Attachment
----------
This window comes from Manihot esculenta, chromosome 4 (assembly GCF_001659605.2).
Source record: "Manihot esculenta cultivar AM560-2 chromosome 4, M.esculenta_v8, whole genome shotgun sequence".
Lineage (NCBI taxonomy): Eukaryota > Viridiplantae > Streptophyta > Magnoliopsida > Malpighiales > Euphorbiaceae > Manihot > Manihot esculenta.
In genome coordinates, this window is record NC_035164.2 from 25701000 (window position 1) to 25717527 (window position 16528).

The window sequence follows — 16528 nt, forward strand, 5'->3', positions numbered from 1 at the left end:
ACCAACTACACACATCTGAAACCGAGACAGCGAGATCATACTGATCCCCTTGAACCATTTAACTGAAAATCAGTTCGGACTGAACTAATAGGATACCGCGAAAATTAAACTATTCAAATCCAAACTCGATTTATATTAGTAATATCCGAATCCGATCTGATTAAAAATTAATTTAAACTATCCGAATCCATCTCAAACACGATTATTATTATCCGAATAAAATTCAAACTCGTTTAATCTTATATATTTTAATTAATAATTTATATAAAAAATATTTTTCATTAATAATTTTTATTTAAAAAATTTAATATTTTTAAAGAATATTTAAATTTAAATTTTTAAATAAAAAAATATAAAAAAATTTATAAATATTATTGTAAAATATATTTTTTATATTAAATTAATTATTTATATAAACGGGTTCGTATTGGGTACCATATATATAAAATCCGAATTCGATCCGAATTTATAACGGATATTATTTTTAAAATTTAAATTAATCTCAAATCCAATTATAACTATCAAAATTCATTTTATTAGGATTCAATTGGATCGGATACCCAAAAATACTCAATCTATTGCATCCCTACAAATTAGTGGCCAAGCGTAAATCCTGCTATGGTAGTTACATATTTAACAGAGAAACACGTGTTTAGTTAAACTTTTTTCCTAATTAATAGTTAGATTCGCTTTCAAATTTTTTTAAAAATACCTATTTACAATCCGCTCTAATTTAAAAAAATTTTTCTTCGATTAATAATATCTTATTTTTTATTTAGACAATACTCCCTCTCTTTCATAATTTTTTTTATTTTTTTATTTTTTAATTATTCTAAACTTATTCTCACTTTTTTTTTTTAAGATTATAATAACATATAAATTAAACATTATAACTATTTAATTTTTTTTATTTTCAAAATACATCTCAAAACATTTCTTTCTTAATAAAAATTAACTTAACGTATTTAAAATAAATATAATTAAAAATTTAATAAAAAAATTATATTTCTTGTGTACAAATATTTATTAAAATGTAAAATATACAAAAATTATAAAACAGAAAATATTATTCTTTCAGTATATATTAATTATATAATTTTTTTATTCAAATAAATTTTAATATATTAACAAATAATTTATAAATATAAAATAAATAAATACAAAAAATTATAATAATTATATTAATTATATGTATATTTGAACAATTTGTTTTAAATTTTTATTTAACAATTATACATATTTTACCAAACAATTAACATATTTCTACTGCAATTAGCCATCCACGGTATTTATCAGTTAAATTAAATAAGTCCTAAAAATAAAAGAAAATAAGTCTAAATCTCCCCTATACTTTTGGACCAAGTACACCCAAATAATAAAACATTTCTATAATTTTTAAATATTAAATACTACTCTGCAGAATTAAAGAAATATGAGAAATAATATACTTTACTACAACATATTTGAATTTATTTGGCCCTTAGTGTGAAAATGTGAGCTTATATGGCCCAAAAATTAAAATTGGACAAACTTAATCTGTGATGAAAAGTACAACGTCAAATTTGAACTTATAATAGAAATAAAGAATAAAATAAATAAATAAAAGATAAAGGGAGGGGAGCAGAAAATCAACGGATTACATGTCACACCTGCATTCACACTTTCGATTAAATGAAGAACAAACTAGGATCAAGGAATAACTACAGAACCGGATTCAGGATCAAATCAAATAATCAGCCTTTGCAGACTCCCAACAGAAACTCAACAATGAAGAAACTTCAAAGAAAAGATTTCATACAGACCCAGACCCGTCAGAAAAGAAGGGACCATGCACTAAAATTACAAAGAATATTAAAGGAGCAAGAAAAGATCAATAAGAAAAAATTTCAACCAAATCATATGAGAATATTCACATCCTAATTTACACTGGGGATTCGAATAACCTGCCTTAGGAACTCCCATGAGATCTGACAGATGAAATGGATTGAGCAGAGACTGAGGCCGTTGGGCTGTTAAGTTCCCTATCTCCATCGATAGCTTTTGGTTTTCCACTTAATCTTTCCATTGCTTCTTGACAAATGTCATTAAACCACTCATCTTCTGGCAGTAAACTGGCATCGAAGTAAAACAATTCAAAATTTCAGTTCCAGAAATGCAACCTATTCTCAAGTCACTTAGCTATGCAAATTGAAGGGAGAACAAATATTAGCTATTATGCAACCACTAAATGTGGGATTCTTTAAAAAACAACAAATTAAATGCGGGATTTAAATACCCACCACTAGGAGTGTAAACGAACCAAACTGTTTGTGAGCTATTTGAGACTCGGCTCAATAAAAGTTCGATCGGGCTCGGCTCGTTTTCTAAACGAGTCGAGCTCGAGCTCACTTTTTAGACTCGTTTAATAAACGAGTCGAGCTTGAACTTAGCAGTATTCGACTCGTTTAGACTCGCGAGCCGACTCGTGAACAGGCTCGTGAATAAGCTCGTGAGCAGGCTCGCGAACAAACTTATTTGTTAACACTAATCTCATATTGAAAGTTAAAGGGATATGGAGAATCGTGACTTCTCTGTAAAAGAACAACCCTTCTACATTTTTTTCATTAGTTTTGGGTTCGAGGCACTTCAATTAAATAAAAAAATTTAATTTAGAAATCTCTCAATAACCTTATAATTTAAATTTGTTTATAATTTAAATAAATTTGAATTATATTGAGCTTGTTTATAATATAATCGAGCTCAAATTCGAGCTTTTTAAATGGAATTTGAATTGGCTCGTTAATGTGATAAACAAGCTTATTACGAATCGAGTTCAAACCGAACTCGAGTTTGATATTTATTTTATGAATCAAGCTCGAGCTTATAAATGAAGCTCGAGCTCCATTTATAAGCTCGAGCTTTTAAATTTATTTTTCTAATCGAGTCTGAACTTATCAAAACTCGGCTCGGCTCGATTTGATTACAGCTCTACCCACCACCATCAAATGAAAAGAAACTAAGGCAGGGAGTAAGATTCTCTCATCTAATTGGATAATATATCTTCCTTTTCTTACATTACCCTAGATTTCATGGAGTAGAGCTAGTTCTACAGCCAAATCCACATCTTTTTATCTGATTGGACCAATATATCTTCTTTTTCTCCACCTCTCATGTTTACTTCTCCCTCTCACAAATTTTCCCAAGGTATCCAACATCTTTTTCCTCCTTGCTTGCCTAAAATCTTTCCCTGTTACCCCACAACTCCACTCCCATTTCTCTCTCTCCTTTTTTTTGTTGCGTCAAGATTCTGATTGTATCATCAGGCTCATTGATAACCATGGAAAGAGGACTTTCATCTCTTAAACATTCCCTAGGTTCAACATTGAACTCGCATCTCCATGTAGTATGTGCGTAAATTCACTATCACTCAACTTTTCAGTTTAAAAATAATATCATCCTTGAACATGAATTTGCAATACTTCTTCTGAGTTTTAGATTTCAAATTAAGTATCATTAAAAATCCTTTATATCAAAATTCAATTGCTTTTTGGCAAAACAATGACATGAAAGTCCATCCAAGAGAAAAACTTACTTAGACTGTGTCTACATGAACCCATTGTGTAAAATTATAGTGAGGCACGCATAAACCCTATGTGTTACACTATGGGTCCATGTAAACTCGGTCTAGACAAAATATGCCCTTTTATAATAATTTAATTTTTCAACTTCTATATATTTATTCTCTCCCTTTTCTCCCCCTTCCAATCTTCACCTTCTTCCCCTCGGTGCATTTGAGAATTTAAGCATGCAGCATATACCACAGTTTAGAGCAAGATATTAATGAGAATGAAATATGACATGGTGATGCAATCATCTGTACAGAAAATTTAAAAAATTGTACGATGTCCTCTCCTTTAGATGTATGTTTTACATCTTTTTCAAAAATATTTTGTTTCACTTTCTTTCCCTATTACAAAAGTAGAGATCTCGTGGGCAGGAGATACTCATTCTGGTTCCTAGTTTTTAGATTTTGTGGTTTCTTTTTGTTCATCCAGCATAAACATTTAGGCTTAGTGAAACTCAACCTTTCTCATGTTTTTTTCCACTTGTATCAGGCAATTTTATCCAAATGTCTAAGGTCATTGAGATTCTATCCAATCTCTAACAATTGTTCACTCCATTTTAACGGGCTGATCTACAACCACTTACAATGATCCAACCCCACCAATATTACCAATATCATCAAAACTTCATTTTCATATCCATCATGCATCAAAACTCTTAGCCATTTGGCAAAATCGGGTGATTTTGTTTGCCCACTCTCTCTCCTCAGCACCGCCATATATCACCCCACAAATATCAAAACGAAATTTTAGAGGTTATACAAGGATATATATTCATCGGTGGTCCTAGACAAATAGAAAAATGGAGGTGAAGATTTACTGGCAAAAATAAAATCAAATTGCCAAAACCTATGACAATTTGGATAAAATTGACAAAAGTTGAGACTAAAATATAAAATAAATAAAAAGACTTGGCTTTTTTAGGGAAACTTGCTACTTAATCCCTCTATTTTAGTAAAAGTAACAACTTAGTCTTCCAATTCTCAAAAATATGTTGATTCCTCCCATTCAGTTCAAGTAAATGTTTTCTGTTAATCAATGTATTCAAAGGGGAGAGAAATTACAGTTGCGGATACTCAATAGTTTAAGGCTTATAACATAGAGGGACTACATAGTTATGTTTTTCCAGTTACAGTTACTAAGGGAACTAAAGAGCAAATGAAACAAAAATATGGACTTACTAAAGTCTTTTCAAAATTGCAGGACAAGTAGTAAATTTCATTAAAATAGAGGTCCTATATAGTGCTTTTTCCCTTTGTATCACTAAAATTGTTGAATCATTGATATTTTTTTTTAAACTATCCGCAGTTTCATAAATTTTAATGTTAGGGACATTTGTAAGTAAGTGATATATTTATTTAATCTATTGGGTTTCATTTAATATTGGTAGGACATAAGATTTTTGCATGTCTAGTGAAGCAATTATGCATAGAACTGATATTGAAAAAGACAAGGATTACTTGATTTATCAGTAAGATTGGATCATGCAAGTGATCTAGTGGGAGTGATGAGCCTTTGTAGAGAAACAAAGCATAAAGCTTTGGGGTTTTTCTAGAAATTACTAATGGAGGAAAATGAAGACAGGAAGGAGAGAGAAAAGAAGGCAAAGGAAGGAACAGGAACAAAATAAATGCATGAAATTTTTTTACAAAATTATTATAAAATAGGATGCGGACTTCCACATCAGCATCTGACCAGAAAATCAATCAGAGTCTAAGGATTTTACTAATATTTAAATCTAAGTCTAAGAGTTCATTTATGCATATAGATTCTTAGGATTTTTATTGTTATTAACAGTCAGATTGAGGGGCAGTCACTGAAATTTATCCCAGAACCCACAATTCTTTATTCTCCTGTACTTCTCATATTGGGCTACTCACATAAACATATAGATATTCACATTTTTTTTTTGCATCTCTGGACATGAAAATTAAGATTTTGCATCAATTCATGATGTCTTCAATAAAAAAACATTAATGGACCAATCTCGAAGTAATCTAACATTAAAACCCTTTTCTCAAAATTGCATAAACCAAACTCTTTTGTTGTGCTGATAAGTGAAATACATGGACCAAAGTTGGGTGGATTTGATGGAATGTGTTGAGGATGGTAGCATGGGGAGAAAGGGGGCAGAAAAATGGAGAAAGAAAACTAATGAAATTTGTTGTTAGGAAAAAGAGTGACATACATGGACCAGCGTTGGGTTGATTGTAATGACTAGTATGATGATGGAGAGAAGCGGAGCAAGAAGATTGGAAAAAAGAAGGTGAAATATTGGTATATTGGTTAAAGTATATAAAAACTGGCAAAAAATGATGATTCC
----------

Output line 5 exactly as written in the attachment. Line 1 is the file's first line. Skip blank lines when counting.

The window sequence follows — 16528 nt, forward strand, 5'->3', positions numbered from 1 at the left end: